Finding Large Average Submatricies in High Dimensional Data

Andrey A. Shabalin1, Victor J. Weigman2, Charles M. Perou3,4,5, and Andrew B. Nobel1,3

Published in The Annals of Applied Statistics, Volume 3, Number 3 (2009), 985-1012.
Also available at

1 Department of Statistics and Operations Research, University of North Carolina at Chapel Hill
2 Department of Biology, University of North Carolina at Chapel Hill
3 Lineberger Comprehensive Cancer Center, University of North Carolina at Chapel Hill
4 Department of Genetics, University of North Carolina at Chapel Hill
5 Department of Pathology, University of North Carolina at Chapel Hill


The search for sample-variable associations is an important problem in the exploratory analysis of high dimensional data. Biclustering methods search for sample-variable associations in the form of distinguished submatrices of the data matrix. (The rows and columns of a submatrix need not be contiguous.) In this paper we propose and evaluate a statistically motivated biclustering procedure (LAS) that finds large average submatrices within a given real-valued data matrix. The procedure operates in an iterative-residual fashion, and is driven by a Bonferroni-based significance score that effectively trades off between submatrix size and average value. We examine the performance and potential utility of LAS, and compare it with a number of existing methods, through an extensive three-part validation study using two gene expression datasets. The validation study examines quantitative properties of biclusters, biological and clinical assessments using auxiliary information, and classification of disease subtypes using bicluster membership. In addition, we carry out a simulation study to assess the effectiveness and noise sensitivity of the LAS search procedure. In closing, we propose that LAS is a simple and effective exploratory tool for discovery of biologically relevant structures in high dimensional data.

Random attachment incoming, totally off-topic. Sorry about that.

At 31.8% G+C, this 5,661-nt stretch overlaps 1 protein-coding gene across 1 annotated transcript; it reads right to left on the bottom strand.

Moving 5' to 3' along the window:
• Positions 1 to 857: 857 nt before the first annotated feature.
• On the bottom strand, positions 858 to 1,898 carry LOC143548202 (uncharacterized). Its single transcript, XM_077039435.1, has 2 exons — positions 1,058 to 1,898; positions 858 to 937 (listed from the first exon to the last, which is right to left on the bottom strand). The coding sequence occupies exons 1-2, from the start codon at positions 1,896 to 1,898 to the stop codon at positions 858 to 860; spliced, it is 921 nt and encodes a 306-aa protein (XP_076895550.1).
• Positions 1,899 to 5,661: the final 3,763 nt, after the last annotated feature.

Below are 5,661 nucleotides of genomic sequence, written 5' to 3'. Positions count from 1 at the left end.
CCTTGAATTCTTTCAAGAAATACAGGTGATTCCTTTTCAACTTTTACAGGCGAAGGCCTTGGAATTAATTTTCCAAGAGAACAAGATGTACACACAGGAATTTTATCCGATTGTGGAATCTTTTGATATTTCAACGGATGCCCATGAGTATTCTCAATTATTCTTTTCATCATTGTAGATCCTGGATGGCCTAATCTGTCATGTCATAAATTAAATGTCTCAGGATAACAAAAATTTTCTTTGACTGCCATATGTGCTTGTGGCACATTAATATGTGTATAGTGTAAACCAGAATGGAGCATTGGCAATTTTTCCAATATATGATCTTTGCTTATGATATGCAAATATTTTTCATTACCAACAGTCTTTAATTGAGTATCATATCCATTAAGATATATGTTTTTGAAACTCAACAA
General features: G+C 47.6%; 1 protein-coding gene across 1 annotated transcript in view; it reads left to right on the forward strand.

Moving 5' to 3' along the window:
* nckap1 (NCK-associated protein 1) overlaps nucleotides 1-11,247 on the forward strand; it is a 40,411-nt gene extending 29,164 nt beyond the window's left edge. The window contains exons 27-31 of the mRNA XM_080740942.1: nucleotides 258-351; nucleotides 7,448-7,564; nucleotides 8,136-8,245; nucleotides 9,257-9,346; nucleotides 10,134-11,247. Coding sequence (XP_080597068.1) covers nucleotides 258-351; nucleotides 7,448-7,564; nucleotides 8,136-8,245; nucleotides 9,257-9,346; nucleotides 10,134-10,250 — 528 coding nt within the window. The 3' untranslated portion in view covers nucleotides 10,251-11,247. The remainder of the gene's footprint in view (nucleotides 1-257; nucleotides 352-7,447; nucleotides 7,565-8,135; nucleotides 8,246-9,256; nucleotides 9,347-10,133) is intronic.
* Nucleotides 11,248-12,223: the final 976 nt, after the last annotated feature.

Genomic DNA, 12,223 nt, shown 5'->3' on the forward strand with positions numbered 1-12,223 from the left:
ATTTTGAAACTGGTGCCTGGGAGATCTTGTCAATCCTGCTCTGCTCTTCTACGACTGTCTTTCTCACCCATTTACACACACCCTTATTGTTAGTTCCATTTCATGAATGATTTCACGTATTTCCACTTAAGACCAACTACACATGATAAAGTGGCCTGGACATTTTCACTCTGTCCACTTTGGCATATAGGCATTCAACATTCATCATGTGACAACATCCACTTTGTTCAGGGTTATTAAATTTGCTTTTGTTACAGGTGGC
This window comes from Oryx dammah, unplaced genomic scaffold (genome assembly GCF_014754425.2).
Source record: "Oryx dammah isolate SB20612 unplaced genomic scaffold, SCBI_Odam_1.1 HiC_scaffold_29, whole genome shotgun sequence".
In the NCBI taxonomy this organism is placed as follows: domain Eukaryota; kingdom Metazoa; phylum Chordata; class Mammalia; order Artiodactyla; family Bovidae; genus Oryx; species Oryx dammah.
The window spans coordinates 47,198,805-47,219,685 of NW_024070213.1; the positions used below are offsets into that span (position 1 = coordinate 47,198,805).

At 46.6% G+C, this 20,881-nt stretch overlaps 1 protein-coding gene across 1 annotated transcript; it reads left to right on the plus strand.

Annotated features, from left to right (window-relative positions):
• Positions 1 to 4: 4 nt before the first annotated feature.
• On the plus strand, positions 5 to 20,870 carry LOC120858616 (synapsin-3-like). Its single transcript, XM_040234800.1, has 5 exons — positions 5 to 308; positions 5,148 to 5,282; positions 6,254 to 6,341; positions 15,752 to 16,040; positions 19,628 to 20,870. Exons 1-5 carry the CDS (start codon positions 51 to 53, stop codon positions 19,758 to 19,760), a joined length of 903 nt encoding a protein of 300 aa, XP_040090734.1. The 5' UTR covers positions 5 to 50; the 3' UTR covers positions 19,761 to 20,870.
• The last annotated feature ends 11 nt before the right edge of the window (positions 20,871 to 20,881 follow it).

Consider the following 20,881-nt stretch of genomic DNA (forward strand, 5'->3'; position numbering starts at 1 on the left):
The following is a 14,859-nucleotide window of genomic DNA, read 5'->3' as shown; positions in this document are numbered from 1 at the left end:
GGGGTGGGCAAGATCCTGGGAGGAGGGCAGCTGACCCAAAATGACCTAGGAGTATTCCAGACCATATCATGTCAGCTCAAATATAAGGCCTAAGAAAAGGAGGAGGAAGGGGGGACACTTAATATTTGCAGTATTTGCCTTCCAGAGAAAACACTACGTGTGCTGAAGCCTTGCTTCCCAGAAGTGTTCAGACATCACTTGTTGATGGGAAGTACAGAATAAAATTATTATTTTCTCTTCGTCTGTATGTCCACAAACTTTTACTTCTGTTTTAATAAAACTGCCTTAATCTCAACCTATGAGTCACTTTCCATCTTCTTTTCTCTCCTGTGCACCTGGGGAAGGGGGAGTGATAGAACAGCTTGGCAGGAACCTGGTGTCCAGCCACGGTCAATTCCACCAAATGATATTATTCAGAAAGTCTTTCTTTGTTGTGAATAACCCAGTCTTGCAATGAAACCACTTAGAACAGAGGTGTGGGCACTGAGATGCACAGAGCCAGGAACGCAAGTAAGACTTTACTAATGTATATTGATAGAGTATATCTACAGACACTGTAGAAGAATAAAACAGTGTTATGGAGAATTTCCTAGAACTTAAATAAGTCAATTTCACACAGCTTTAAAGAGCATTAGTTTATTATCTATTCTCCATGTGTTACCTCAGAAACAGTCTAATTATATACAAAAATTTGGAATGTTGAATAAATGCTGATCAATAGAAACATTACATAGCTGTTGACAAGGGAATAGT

LAS program with user interface.
May need .NET framework (get at Windows Update or directly).
Can be run on Mac OS X and Unix/Linux using Mono.

LAS Guide and Manual.
Describes the input and output file formats.

Command line version of LAS.
Can be used for batch processing. Included in the download above as LAScon.exe. For help run LAScon.exe with no parameters.

Matlab code for LAS. With or without breast cancer data.

Supplementary materials (mirror).

The breast cancer data used in the manuscript.


Why use LAS/Biclustering?

LAS biclustering reveals the structure in your data that is not visible after row/column clustering. For example, look at the heatmap of a microRMA dataset below and one bicluster (submatrix) with large negative average to its right. Even though the rows and columns of the dataset are hierarchically clustered it would be hard to spot the bicluster with a naked eye.